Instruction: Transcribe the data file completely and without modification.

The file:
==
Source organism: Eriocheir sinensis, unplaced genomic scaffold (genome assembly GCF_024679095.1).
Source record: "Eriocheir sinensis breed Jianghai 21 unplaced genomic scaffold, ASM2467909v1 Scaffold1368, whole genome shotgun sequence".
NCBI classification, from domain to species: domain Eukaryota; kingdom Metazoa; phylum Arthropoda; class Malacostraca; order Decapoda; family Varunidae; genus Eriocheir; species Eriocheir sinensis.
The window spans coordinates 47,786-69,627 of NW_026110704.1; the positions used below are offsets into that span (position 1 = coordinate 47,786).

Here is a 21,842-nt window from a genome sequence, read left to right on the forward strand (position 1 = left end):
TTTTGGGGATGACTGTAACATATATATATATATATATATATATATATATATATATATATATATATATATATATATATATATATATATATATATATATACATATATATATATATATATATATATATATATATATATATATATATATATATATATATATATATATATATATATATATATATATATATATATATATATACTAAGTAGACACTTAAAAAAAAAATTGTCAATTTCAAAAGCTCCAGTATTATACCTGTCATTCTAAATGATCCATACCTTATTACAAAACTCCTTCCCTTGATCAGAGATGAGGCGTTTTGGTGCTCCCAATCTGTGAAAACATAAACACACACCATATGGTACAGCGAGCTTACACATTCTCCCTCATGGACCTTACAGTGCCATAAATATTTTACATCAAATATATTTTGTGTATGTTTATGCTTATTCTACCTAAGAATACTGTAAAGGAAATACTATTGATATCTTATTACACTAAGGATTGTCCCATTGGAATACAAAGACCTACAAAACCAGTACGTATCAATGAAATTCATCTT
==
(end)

Source organism: Eriocheir sinensis, unplaced genomic scaffold (genome assembly GCF_024679095.1).
Source record: "Eriocheir sinensis breed Jianghai 21 unplaced genomic scaffold, ASM2467909v1 Scaffold1368, whole genome shotgun sequence".
NCBI classification, from domain to species: domain Eukaryota; kingdom Metazoa; phylum Arthropoda; class Malacostraca; order Decapoda; family Varunidae; genus Eriocheir; species Eriocheir sinensis.
The window spans coordinates 47,786-69,627 of NW_026110704.1; the positions used below are offsets into that span (position 1 = coordinate 47,786).

Here is a 21,842-nt window from a genome sequence, read left to right on the forward strand (position 1 = left end):
TTTTGGGGATGACTGTAACATATATATATATATATATATATATATATATATATATATATATATATATATATATATATATATATATATATATATATATACATATATATATATATATATATATATATATATATATATATATATATATATATATATATATATATATATATATATATATATATATATATATATATATATACTAAGTAGACACTTAAAAAAAAAATTGTCAATTTCAAAAGCTCCAGTATTATACCTGTCATTCTAAATGATCCATACCTTATTACAAAACTCCTTCCCTTGATCAGAGATGAGGCGTTTTGGTGCTCCCAATCTGTGAAAACATAAACACACACCATATGGTACAGCGAGCTTACACATTCTCCCTCATGGACCTTACAGTGCCATAAATATTTTACATCAAATATATTTTGTGTATGTTTATGCTTATTCTACCTAAGAATACTGTAAAGGAAATACTATTGATATCTTATTACACTAAGGATTGTCCCATTGGAATACAAAGACCTACAAAACCAGTACGTATCAATGAAATTCATCTT